Story Sense by Paul Lucey

Pros: This thing is a monster bible of storytelling.

Cons: Covers too much? Is there such a thing as too comprehensive?

Thoughts: Much like Story by Robert McKee, this book is filled to the brim with a lot of information. It’s almost too much to properly digest in a single read-through. There is a lot of great material on characters and dramatic structure. It also clarifies story development for writers still trying to figure out the best process.

Summary: A veritable encyclopedia of storytelling. You should own it.
 
Table of Contents:

Part 1: WRITING THE STORY

1: Selecting an Idea for a Motion Picture Story 3

Characteristics of Good Story Ideas 4
Adaptation 12
Additional Sources for Stories 19
Using the Six Story Archetypes to Develop the Idea 24
Populating the Story Idea with “Temp” Characters 29
Enriching a Story Idea: An Example 30
Summary 33
Exercises 34
 
2: Building the Story Structure 35

The Frame of the Story 35
Defining Story and Event 39
Developing a Story Structure Based on the Dramatic Problem 43
The Story Concept 46
Using the Problem to Create a Dramatic Crisis 48
Using the Crisis to Interrupt the Status Quo of the Story 49
The Internal Problem and the External Problem of the Story 51
The Nature of Dramatic Conflict 52
How the Villain Creates Conflict 55
The Thematic Dimension of Drama 57
Background, Foreground, and Theme 58
Using the Story Template to Rough Out the Three-Act Structure 62
The Time It Takes to Write a Story 65
Summary 65
Exercises 67
 
3: Writing the Plot 68

Working Out the Plot Outline 69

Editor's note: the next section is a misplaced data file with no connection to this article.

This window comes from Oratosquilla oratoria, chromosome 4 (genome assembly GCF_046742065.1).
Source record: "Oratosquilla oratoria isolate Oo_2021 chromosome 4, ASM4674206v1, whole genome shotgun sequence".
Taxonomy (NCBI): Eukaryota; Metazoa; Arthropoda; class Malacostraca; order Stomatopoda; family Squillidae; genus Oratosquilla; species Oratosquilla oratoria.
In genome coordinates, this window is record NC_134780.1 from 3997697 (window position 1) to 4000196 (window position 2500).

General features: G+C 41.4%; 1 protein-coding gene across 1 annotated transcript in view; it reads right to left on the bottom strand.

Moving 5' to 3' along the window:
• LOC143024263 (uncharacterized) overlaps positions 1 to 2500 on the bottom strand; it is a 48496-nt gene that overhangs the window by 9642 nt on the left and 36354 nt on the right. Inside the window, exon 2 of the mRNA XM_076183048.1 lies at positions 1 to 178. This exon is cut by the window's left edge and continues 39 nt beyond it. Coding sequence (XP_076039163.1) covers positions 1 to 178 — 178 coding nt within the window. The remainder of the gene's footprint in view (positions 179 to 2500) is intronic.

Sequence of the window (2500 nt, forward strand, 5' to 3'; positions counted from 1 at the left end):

Three-Act Story Structure 70
The Outline of Traditional Plot Incidents 71
Traditional Moments Found in Act I 73
The Act I Setup 77
Traditional Moments Found in Act II 79
Traditional Moments Found in Act III 82
Theme and the Happy Ending 85
Lifelines and How They Can Solve the Problem of the Story 87
The Epilogue 88
Continuity of the Plot 88
Story Logic 90
Subplots 92
Blocking the Story 94
Grouping Story Beats into Sequences 100
Blocking the Story for a Short Film and Expanding It to Feature Length 101
Writing a Feature Story from a Scene 102
Multiple Storylines 103
Summary 107
Exercises 108
 
4: Scene Structure and the Basic Dramatic Units 109

The Sequence As a Dramatic Unit 110
The Scene As a Dramatic Unit 112
Dynamics of the Scene: Content, Structure, and Conflict 113
Analysis of a Scene from The Verdict 119
Critique of the Galvin-Sweeney-Concannon Scene 125
Blocking: Another Definition 130
The Montage 133
Summary 135
Exercises 136
 
Part 2: WRITING THE SCRIPT

5: Creating Emotionally Dimensional Characters 141

Imagination 142
Imagining the Settings 143
Imagining the Characters 144
Creating Characters with Psychological Dimension 146
Psychological Imperatives 148
Backstory and the Psychology of a Character 151
Backstory and “Life on the Page” 153
Writerly Perspectives on Character 157
The “Empty Chair” Exercise 161
Writing Interesting Minor Characters 161
Summary 162
Exercises 163
 
6: Dialogue and Character 164

Writing Dialogue 164
Reel Dialogue versus Real Speech 166
How Dialogue Is Constructed 168
Exposition and Dialogue 170
Freighting Dialogue with Exposition 171
On-the-Nose Dialogue 173
Dialogue and Subtext 173
Subtext and “Actable” Dialogue 175
Deeper Levels of Dialogue 178
Dialogue and Narrative Drive 182
Telephone Dialogue 185
Summary 186
Exercises 187

 
7: Dramatization 189

Credibility 190
The Dramatic Engine 192
Inventiveness 196
Additional Dramatic Strategies 197
Sentimentality and Empathy 209
Dramatizing with Momentum 211
Tension 216
“Hinging” the Plot with Twists 217
Summary 220
Exercises 221